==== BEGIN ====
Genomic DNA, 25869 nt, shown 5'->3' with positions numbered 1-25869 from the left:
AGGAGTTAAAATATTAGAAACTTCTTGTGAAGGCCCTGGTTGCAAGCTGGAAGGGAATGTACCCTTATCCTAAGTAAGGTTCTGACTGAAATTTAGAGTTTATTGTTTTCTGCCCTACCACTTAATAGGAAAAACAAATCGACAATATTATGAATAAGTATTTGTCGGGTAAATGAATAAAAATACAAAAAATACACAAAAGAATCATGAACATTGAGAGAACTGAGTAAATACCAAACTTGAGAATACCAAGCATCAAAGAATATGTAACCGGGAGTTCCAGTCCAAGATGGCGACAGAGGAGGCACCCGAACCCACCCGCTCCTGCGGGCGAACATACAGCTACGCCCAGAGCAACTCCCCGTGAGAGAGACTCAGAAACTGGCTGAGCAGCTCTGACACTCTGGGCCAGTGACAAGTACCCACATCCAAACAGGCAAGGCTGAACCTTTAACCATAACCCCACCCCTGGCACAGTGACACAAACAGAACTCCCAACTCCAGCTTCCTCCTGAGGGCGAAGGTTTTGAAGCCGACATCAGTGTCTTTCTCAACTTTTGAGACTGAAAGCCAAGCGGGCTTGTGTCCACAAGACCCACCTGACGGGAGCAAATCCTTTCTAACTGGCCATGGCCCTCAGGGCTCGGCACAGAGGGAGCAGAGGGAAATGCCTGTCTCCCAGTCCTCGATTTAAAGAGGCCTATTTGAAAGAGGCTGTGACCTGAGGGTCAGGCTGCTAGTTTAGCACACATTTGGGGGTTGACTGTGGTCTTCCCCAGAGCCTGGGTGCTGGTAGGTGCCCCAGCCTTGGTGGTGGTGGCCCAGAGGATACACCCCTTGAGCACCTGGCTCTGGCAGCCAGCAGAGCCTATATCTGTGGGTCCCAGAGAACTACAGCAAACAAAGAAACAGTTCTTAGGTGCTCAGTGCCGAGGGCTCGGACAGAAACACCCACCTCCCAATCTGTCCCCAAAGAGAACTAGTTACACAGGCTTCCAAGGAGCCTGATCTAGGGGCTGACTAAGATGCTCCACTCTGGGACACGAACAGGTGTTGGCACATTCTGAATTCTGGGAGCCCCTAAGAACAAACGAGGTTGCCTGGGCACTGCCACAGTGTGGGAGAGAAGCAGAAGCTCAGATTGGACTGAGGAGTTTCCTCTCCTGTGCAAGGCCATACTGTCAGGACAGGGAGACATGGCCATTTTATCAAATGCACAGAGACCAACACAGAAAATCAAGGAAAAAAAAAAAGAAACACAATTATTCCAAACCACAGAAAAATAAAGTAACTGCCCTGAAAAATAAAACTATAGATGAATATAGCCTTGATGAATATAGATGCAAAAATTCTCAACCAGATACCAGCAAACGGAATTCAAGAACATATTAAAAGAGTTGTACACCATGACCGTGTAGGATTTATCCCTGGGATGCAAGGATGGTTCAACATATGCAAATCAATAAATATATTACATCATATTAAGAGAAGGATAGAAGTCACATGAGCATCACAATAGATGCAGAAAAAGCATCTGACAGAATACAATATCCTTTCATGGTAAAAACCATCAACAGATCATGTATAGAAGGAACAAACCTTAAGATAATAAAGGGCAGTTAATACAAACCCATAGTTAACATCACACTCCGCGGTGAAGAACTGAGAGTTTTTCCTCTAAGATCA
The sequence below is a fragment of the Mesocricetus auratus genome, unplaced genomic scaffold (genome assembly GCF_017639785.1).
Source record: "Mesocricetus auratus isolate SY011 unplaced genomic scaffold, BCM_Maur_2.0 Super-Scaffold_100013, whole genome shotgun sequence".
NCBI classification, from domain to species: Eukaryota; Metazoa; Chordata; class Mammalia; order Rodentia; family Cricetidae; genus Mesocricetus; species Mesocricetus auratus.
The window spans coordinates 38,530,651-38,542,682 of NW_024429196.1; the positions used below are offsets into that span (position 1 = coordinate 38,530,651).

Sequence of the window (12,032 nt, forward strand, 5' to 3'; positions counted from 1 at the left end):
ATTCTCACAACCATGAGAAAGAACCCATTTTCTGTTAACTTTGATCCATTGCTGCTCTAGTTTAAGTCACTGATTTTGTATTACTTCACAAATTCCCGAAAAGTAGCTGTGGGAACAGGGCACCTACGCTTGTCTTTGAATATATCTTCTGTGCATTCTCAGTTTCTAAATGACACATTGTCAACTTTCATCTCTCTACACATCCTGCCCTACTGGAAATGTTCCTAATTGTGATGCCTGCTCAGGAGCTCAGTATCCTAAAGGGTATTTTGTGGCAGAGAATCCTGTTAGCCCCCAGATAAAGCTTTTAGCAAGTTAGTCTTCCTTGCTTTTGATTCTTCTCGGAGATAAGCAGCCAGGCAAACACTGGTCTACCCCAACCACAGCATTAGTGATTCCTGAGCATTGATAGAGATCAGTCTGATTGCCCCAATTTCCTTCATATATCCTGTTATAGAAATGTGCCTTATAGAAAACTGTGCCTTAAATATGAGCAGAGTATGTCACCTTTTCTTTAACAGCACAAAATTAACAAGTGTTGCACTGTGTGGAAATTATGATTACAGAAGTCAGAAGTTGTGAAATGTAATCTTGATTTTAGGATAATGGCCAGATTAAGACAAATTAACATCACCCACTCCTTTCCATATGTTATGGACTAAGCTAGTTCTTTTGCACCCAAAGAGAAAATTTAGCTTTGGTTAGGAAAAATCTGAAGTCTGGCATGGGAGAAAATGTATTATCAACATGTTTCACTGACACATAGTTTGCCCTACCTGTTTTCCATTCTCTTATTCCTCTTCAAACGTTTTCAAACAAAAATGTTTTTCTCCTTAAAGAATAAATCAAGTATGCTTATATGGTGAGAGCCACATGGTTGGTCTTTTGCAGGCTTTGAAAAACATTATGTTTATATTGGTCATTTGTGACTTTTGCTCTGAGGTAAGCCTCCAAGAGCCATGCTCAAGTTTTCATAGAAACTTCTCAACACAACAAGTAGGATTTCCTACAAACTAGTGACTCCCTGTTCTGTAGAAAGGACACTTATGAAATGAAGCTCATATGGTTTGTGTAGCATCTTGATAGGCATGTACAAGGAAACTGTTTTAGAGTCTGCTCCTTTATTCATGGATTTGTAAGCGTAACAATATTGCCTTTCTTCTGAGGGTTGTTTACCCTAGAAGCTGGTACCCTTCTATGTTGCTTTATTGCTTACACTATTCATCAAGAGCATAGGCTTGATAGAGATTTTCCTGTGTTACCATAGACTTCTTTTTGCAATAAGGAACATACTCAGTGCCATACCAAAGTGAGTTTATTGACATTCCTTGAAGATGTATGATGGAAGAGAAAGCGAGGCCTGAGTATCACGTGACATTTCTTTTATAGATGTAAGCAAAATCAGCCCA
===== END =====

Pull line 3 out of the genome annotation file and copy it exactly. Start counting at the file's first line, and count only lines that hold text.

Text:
The sequence below is a fragment of the Mesocricetus auratus genome, unplaced genomic scaffold (genome assembly GCF_017639785.1).